Day 1 Athens – Kea / 41 miles
An exceptionally picturesque island. On the south side of Nikolaos Bay - which was a pirate stronghold in the 13th c. - is the little port of Korissia, built on the side of ancient Korissia. There are remains of the ancient town walls and a Sanctuary of Apollo. The famous lion - carved from the native rock in the 6th c. BCE - can be seen just north-east of Kea town. Another highlight is the beautiful anchorage of Poleis. Vourkari is a small bay with many traditional taverns, small shops and bars and is certainly worth a visit.
Day 2 Kea– Mykonos/ 52 miles
The most popular island of Cyclades Group, famous from the international jet set visitors and the celebrating atmosphere which is overarching the island. A very active night-life in combination with beautiful beaches and excellent restaurants. Chora, as the town of Mykonos is commonly known, casts its spell on the visitor with its beautiful position, scale and architecture. A little further, on a low hill, the windmills, having stood for centuries, compose a picture of unparalleled beauty in combination with red domes and bell towers of the countless churches. The shores form gulfs that penetrate deeply into the lands. The most important gulfs are the one of Panormos and Ornos.
Day 3 Mykonos– Paros/ 27 miles
Considered as one of the most beautiful island of the Cyclades. Three bays cut deep inland - in the west the sheltered Paroikia Bay, with the island's capital that serves as the main sailing port. In the north the bay which shelters the little town of Naoussa, which in Roman times was the island's main port for the shipment of Lychnites marble; and in the east the flat Marmara bay. Paros is also known in Greece for its ideal weather conditions for windsurfing
Day 4 Paros – Ios/ 26 miles
A small island in the heart of the Cyclades. IOS is said to be the island of youth, where young people from all over the world meet and enjoy their summers. Ios is famous for its vivid nightlife with an uncountable number of bars, cafés, clubs and restaurants and for its beaches with crystal clear water. The little port of Ios, with the domed Church of Ayia Irini (17th c.) lies in a sheltered bay on the west coast of the island. One kilometre up the fertile Kato Kampos Valley, conspicuously and picturesquely situated on the hillside, is the chief place on the island, Ios.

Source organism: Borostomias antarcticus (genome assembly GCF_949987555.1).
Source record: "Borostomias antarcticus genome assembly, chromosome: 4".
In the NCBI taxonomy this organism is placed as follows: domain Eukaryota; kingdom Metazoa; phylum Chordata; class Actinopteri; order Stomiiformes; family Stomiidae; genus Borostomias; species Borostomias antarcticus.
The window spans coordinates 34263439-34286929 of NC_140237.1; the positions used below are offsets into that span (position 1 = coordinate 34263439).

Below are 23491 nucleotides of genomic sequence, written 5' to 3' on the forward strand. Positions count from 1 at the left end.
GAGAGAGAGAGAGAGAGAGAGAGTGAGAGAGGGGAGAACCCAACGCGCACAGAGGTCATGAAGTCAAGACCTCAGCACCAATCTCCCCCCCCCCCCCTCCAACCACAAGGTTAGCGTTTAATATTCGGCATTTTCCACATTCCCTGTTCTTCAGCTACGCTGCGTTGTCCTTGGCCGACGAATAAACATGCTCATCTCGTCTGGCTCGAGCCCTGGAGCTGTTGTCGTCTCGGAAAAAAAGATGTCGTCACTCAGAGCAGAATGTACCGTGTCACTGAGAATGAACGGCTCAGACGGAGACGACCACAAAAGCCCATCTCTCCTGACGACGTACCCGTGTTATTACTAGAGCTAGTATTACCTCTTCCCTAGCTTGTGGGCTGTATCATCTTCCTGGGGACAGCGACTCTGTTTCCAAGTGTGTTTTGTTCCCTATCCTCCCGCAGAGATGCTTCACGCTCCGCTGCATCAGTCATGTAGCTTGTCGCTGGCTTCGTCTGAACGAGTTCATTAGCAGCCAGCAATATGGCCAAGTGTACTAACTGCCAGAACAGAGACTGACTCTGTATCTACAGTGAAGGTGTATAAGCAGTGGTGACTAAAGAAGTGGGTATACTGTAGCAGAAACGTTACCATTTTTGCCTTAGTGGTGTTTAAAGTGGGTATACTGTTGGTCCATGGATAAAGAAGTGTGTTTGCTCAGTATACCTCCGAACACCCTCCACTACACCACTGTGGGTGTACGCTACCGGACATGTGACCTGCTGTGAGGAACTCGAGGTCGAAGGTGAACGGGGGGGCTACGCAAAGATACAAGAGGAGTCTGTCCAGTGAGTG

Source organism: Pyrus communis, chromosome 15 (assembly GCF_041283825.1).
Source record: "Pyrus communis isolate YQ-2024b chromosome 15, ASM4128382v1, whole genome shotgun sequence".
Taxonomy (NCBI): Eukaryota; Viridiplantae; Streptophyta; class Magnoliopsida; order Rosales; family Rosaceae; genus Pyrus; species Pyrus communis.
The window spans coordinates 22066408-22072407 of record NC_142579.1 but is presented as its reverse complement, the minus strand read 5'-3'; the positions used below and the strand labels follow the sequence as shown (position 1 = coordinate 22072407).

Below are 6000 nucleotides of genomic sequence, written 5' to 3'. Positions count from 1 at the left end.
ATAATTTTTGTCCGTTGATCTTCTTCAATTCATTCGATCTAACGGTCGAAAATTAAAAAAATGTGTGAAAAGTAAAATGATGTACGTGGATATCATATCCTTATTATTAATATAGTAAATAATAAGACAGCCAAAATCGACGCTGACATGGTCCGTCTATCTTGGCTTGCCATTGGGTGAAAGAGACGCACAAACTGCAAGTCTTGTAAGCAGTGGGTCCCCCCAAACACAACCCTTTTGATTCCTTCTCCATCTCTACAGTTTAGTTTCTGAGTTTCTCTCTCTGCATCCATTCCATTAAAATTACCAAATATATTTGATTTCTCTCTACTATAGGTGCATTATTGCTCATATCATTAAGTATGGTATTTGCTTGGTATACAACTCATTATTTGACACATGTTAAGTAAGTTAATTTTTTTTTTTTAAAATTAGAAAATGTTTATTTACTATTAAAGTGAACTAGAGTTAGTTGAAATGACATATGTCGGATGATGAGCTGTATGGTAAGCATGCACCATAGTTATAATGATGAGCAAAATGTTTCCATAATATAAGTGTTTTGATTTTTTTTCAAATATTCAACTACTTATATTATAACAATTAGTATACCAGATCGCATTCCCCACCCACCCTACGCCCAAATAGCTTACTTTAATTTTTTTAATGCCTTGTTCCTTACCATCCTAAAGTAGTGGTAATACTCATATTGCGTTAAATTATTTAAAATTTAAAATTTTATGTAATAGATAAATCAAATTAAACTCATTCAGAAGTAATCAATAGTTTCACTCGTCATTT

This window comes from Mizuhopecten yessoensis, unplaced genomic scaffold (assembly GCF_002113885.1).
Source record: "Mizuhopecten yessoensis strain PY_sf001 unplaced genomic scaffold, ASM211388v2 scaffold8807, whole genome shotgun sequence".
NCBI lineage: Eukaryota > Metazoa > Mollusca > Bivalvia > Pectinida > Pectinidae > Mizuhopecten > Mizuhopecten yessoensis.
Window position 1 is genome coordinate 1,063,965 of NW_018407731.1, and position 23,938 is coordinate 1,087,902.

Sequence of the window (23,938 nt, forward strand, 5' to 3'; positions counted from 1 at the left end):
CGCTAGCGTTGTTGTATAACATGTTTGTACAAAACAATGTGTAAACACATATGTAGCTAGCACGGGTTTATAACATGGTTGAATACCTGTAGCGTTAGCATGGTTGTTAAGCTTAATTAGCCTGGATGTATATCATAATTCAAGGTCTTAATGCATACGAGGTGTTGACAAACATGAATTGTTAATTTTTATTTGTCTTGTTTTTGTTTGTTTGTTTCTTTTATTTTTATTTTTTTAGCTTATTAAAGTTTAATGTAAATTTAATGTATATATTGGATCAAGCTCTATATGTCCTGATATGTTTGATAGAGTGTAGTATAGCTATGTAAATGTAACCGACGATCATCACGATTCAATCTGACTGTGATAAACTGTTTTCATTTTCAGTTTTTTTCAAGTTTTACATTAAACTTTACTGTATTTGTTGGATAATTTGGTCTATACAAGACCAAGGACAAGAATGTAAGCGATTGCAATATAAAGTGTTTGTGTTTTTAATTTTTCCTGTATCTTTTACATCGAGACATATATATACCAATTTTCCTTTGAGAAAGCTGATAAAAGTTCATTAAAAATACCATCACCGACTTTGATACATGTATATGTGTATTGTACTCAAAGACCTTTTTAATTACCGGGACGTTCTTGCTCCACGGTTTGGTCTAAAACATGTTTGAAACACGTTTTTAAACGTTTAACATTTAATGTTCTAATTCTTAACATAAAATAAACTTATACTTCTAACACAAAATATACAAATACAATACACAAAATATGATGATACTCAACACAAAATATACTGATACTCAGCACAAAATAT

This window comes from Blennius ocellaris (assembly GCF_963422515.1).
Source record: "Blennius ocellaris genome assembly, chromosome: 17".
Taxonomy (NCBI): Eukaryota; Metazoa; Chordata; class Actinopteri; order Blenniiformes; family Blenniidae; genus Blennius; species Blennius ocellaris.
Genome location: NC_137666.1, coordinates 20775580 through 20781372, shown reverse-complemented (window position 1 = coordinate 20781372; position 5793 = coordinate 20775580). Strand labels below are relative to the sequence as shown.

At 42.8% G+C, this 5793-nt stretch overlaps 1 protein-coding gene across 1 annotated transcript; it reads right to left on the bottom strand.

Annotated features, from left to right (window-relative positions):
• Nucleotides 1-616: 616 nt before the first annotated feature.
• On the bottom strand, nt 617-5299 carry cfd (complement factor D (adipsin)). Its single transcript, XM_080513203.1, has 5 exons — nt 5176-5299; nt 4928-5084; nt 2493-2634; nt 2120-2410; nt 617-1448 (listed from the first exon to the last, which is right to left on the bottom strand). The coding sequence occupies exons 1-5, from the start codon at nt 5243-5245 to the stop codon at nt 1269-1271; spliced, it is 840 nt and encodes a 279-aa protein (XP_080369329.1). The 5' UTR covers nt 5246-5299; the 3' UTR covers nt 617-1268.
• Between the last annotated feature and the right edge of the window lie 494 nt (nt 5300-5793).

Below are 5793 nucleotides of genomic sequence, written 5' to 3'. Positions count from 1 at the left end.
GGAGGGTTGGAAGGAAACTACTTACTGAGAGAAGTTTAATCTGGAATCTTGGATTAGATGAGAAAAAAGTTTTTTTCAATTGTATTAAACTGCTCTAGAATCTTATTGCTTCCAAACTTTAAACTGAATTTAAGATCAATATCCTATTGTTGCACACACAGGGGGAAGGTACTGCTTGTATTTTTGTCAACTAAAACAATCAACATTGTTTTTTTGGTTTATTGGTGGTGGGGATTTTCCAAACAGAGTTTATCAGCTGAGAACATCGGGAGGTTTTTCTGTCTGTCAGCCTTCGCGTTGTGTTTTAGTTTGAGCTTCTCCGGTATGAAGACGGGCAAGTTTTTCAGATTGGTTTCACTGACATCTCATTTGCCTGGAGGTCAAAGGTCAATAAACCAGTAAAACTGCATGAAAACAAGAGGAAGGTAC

Day 5 Ios – Santorini/ 21 miles
Many reasons have made this island famous worldwide. Its great wines, the international and local cuisine but most of all, the villages which are situated on cliffs and offer breathtaking view over the submerged volcano. The island also has impressive beaches with the sand of tour choice: black, red or white! Thira together with the smaller islands of Thirasia and Aspro are part of a volcanic crater, which has been engulfed by the sea. In the centre are the Kammeni islands, the cones of later volcanoes, which came into being in historical times. Hot springs and emissions of gas bear witness to continuing volcanic activity.
Day 6 Santorini – Milos/ 63 miles
A volcanic island with spectacular geological and rock formations and exceptional beaches with turquoise waters. It has one of the best harbours in the Mediterranean, formed when the sea broke into the crater through a gap on its north-west side. Milos is famous about the colour of the sea around the island, the traditional local cuisine and its friendly people. Famous beaches of the island are Sarakiniko, Kleftiko, Ag. Kiriaki and many others.
Day 7 Milos – Serifos/ 30 miles
Serifos is an island renowned for its excellent food and relaxed atmosphere. Most of the anchorages in the south are now used by fish farms. Moreover, apart from Livadi and the Monastery of the Taxiarchs in the north, there is much to be seen. Its highest point is Mount Tourlos with 483 m. The island's main sources of income are its modest agriculture and its open-cast iron mines, which have been worked since ancient times.
Day 8 Serifos – Athens / 70 miles
The Capital of Greece. Within the sprawling city of Athens it is easy to imagine the golden age of Greece when Pericles had the Parthenon (the most eminet monument of the ancient Greek architecture) built. Athens is built around the Acropolis and the pinnacled crag of Mt. Lycabettus, which the goddess Athena was said to have dropped from the heavens as a bulwark to defend the city. The suburbs have covered the barren plain in all directions and the city is packed with lively taverns and bustling shops.